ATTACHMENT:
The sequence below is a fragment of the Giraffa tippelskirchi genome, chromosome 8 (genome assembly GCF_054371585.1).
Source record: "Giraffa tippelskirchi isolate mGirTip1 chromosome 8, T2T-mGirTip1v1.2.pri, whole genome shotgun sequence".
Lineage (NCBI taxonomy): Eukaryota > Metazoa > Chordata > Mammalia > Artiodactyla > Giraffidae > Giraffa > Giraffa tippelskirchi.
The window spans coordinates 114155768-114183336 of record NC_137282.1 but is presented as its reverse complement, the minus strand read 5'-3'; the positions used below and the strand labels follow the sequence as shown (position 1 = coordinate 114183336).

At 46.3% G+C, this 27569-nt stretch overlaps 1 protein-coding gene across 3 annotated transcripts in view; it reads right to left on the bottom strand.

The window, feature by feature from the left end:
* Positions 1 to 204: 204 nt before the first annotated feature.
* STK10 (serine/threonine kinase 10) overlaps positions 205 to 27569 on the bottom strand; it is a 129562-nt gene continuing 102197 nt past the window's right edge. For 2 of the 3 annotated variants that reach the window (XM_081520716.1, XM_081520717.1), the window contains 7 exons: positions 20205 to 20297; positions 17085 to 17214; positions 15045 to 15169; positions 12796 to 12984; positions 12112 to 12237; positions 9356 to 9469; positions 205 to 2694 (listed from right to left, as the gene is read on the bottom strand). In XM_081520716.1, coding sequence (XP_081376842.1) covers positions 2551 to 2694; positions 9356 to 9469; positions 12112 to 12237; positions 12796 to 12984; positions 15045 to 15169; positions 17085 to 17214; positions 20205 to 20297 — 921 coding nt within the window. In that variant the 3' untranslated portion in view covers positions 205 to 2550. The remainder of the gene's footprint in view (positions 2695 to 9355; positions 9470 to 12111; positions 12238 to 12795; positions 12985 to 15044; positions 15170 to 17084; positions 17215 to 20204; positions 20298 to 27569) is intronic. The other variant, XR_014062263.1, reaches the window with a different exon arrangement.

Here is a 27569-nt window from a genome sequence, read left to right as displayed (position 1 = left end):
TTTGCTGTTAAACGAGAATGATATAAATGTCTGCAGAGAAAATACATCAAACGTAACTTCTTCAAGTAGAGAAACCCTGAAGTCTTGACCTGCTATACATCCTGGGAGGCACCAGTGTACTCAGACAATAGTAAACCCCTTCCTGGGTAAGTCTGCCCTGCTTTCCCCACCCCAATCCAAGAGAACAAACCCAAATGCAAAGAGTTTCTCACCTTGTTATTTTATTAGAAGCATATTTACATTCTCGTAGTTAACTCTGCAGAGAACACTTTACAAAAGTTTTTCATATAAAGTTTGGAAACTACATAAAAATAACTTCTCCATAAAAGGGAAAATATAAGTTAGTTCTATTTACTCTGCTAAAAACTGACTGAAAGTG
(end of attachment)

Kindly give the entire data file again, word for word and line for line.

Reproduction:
The sequence below is a fragment of the Giraffa tippelskirchi genome, chromosome 8 (genome assembly GCF_054371585.1).
Source record: "Giraffa tippelskirchi isolate mGirTip1 chromosome 8, T2T-mGirTip1v1.2.pri, whole genome shotgun sequence".
Lineage (NCBI taxonomy): Eukaryota > Metazoa > Chordata > Mammalia > Artiodactyla > Giraffidae > Giraffa > Giraffa tippelskirchi.
The window spans coordinates 114155768-114183336 of record NC_137282.1 but is presented as its reverse complement, the minus strand read 5'-3'; the positions used below and the strand labels follow the sequence as shown (position 1 = coordinate 114183336).

At 46.3% G+C, this 27569-nt stretch overlaps 1 protein-coding gene across 3 annotated transcripts in view; it reads right to left on the bottom strand.

The window, feature by feature from the left end:
* Positions 1 to 204: 204 nt before the first annotated feature.
* STK10 (serine/threonine kinase 10) overlaps positions 205 to 27569 on the bottom strand; it is a 129562-nt gene continuing 102197 nt past the window's right edge. For 2 of the 3 annotated variants that reach the window (XM_081520716.1, XM_081520717.1), the window contains 7 exons: positions 20205 to 20297; positions 17085 to 17214; positions 15045 to 15169; positions 12796 to 12984; positions 12112 to 12237; positions 9356 to 9469; positions 205 to 2694 (listed from right to left, as the gene is read on the bottom strand). In XM_081520716.1, coding sequence (XP_081376842.1) covers positions 2551 to 2694; positions 9356 to 9469; positions 12112 to 12237; positions 12796 to 12984; positions 15045 to 15169; positions 17085 to 17214; positions 20205 to 20297 — 921 coding nt within the window. In that variant the 3' untranslated portion in view covers positions 205 to 2550. The remainder of the gene's footprint in view (positions 2695 to 9355; positions 9470 to 12111; positions 12238 to 12795; positions 12985 to 15044; positions 15170 to 17084; positions 17215 to 20204; positions 20298 to 27569) is intronic. The other variant, XR_014062263.1, reaches the window with a different exon arrangement.

Here is a 27569-nt window from a genome sequence, read left to right as displayed (position 1 = left end):
TTTGCTGTTAAACGAGAATGATATAAATGTCTGCAGAGAAAATACATCAAACGTAACTTCTTCAAGTAGAGAAACCCTGAAGTCTTGACCTGCTATACATCCTGGGAGGCACCAGTGTACTCAGACAATAGTAAACCCCTTCCTGGGTAAGTCTGCCCTGCTTTCCCCACCCCAATCCAAGAGAACAAACCCAAATGCAAAGAGTTTCTCACCTTGTTATTTTATTAGAAGCATATTTACATTCTCGTAGTTAACTCTGCAGAGAACACTTTACAAAAGTTTTTCATATAAAGTTTGGAAACTACATAAAAATAACTTCTCCATAAAAGGGAAAATATAAGTTAGTTCTATTTACTCTGCTAAAAACTGACTGAAAGTG